Why is the soil microbiome important for sustainable agriculture?

The microorganisms present in the soil can have a considerable effect on the health of crop plants. Different types (species or strains) of bacteria and fungi can cause plant diseases or have beneficial effects on plants such as an increased yield. Understanding how to change the structure of the microbiome to promote beneficial microbes and reduce detrimental ones could be key to increasing crop production in a sustainable way. In the final and third part of her blog series, Research Assistant for Genomics and Molecular Diagnostics, Dr Victoria Woolley explains more.

How does the soil microbiome affect crops?

It’s been known for decades that microorganisms in the soil can be beneficial or detrimental for crop health. Some of the first groups of microbes that were identified as being beneficial to plant growth were the mycorrhizal fungi and rhizobial bacteria, which are both associated with the roots of certain plants.

Rhizobial bacteria trigger the formation of root nodules of legume plants (e.g. pea, bean, clover), which they are then contained in. These bacteria receive nutrients from the plant and produce nitrogen in a form that can be used by the plant for growth and grain production. Mycorrhizal fungi also form associations with plants roots, they provide the host plant with increased nutrient uptake from the soil and improved abiotic stress tolerance, whilst the fungi receive carbon from the host plant.

Disease-causing bacteria or fungi can infect plants via the soil and can result in large reductions in crop yield. These microorganisms may be able to survive in the soil for years, waiting for a suitable host plant to infect which can make their management difficult. However, other microorganisms in the soil can help combat these pathogens by outcompeting them, attacking them and priming the host’s immune system. For example, species of the fungus Trichoderma are found in forest or agricultural soils (CHAP NRC isolates). They can control disease-causing fungi by competing for space and nutrients, parasitising the fungi and increasing resistance of the host plant to the pathogenic fungi.

It’s not only individual microorganisms that are important to crop health, but the function of communities as a whole. Understanding the core microbiome of a healthy plant is a developing area of research and could provide insight into novel treatments or farming practices that promote a complete healthy microbiome.

Can you modify the soil microbiome?

Yes you can! Recently modification of the microbiome has focused on inoculation with a single microbial species, but there is increasing interest in promoting a healthy microbiome through improved soil health and developing synthetic communities (SynComs) of microorganisms. This can increase crop’s tolerance to abiotic stress (extreme temperatures, droughts), improve crop’s nutrition to increased growth and increased resistance to disease. This has the potential to reduce the needs for chemical inputs such as pesticides or fertilisers and support sustainable agriculture.

However, there are a number of challenges around altering the microbiome in agriculture. Firstly, it can be difficult to apply microorganisms to crops as they are susceptible to stress including temperature, humidity and UV light. Furthermore, they may behave differently in fields to laboratory/field trials due to different environments and interactions with indigenous microorganisms. There are also difficulties in identifying organisms in the soil microbiome and culturing them to allow their use in agriculture.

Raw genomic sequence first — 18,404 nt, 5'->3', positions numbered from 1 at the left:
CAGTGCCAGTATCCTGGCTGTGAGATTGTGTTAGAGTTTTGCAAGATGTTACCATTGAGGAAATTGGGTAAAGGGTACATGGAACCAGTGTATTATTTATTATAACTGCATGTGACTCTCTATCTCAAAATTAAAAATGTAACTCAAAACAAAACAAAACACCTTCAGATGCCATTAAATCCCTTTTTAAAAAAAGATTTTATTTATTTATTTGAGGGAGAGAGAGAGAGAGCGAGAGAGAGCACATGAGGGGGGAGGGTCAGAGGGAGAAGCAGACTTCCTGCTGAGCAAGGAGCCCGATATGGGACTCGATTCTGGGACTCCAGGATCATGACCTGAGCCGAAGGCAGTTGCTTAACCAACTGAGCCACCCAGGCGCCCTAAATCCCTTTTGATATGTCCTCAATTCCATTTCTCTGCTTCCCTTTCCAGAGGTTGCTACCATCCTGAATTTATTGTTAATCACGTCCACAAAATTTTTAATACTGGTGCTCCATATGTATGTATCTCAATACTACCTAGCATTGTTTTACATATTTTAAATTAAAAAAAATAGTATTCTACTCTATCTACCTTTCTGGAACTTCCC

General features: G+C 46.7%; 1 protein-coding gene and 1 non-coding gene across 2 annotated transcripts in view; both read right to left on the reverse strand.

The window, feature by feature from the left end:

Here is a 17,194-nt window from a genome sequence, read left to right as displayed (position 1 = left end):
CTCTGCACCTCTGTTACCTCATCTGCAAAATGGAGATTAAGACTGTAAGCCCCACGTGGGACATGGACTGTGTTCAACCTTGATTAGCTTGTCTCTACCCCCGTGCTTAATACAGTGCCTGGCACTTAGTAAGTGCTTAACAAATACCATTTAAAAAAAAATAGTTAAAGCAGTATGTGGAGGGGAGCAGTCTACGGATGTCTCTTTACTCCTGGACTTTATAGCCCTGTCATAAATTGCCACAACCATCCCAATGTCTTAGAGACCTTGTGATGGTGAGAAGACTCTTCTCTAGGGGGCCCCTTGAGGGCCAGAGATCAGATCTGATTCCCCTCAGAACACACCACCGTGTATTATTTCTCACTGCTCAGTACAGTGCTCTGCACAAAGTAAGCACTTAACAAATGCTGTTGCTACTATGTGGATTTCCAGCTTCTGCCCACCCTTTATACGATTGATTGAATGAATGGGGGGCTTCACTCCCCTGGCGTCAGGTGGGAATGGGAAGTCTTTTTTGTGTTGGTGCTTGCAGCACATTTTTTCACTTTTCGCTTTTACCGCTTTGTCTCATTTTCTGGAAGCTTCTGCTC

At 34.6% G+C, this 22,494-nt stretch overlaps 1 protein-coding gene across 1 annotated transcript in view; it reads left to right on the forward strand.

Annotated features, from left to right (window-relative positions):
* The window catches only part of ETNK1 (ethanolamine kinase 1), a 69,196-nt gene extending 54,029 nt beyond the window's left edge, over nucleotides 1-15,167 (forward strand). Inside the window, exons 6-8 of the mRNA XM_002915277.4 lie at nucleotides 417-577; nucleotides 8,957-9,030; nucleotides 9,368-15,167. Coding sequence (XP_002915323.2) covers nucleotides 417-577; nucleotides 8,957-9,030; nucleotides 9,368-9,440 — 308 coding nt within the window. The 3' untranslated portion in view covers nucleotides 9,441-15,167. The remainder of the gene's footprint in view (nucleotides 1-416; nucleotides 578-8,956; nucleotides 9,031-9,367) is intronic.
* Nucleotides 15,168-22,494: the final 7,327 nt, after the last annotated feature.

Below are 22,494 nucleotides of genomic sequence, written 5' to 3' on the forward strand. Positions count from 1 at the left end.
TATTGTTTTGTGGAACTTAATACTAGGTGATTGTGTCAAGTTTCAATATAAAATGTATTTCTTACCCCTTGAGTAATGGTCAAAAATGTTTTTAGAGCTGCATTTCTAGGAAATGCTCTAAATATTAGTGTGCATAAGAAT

Farming practices can be used to promote healthy soils and a healthy microbiome. These include regenerative agricultural practices such as direct drilling and intercropping (Regenerative agriculture: a vision for the future) that promote a more diverse soil microbial community. It also includes reducing the application of potential harmful inputs such as pesticides and fertilisers which can negatively impact beneficial microorganisms. For example, mycorrhizal fungi are negatively affected by high levels of inorganic fertiliser and the application of animal manures or vegetable mulch is better for them.

What does the future look like for microbiome research?

In order to better understand and develop ways to use the soil microbiome in sustainable agriculture we will need to use a more holistic approach for research and development. This will involve using a multidisciplinary approach to build a complete understanding of the microbiome and will require steps such as:

  • Storing and maintaining the viability and functionality of microorganisms (cryobanking).
  • More accurate and rapid identification methods (link to article 1 ‘What is the soil microbiome and how do you measure it?’).
  • Sampling and detection of microorganisms in field (link to article 2 ‘Three ways ‘Omic’ technologies are lifting the lid on the soil microbiome’). This may involve the application of robotics and portable molecular diagnostics tools (e.g. Nanopore minION).
  • Data mining, linking microbiome composition to healthy crop systems.
  • Development of prediction tools and decision-making tools.
  • Investigating the impact of agricultural practices on soil health and microbiome composition.

CHAP can help achieve this by acting as a nexus, bringing together researchers and industry from different disciplines to help meet farming needs. CHAP’s expert network can help you identify how the microbiome research can contribute to achieve your goals and strengthen developments towards sustainable agriculture.